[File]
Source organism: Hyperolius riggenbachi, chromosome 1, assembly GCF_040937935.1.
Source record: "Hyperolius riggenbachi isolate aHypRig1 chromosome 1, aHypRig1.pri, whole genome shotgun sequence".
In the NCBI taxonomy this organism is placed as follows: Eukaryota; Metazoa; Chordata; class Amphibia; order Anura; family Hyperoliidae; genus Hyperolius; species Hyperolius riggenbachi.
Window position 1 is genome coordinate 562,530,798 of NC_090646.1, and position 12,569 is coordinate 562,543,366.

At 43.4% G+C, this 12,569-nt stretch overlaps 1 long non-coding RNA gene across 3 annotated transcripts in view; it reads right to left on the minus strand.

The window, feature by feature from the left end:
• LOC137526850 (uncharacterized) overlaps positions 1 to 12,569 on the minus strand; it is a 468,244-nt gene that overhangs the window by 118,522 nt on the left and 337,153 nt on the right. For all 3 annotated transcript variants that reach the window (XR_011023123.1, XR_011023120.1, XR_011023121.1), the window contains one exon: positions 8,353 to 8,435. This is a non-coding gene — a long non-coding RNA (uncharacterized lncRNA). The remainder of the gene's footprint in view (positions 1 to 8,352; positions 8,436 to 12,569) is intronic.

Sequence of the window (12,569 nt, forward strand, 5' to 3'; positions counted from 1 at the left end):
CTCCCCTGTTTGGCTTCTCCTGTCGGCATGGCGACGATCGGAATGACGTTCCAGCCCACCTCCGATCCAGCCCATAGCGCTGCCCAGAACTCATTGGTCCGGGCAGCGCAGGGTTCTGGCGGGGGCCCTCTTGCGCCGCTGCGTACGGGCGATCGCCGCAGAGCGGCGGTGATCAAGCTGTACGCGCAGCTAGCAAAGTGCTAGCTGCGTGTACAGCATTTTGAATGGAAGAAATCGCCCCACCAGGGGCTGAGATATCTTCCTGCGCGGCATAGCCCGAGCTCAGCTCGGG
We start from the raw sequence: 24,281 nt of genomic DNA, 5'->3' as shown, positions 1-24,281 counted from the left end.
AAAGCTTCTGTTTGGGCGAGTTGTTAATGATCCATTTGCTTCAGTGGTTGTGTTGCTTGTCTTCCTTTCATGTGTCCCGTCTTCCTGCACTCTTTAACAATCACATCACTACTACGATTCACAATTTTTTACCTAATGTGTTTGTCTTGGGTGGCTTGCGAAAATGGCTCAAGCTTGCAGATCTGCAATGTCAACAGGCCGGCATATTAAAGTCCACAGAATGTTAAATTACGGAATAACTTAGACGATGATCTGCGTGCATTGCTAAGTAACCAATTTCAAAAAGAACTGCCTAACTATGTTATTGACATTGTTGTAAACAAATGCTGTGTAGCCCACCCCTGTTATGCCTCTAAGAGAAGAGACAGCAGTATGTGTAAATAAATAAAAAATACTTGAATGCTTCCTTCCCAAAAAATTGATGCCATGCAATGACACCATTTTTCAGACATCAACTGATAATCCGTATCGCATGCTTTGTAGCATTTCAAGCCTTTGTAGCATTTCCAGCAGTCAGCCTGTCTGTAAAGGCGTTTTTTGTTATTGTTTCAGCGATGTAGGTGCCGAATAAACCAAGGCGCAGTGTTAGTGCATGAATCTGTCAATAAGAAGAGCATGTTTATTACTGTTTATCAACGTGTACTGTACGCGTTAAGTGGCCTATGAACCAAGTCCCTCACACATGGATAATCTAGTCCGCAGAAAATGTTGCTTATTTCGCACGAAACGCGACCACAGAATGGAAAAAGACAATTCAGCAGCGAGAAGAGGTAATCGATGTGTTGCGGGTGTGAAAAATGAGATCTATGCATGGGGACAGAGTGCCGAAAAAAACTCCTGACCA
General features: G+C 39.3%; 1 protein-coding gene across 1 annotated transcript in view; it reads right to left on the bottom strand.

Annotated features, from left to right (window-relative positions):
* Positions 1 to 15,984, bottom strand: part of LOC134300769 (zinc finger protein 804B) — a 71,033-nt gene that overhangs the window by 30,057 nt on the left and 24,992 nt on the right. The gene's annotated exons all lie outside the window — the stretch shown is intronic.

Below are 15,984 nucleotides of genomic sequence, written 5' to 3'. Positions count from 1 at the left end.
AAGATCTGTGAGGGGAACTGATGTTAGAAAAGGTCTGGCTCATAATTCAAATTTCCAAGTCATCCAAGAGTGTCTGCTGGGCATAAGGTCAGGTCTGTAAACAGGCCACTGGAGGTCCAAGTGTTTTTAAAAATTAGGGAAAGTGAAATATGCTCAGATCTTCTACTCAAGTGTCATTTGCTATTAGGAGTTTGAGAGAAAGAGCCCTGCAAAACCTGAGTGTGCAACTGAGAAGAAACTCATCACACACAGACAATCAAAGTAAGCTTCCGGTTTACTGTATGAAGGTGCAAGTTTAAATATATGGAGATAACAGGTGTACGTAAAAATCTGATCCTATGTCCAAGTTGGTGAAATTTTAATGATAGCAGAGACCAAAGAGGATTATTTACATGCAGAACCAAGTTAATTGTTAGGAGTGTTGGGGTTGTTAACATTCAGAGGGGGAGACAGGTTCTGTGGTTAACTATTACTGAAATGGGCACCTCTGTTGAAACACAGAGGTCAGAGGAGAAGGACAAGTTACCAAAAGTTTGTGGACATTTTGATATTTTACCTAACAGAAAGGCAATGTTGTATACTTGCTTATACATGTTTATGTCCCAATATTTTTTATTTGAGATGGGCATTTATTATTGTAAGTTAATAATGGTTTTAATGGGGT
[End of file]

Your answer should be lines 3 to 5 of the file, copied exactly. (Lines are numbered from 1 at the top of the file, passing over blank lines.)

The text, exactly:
In the NCBI taxonomy this organism is placed as follows: Eukaryota; Metazoa; Chordata; class Amphibia; order Anura; family Hyperoliidae; genus Hyperolius; species Hyperolius riggenbachi.
Window position 1 is genome coordinate 562,530,798 of NC_090646.1, and position 12,569 is coordinate 562,543,366.

At 43.4% G+C, this 12,569-nt stretch overlaps 1 long non-coding RNA gene across 3 annotated transcripts in view; it reads right to left on the minus strand.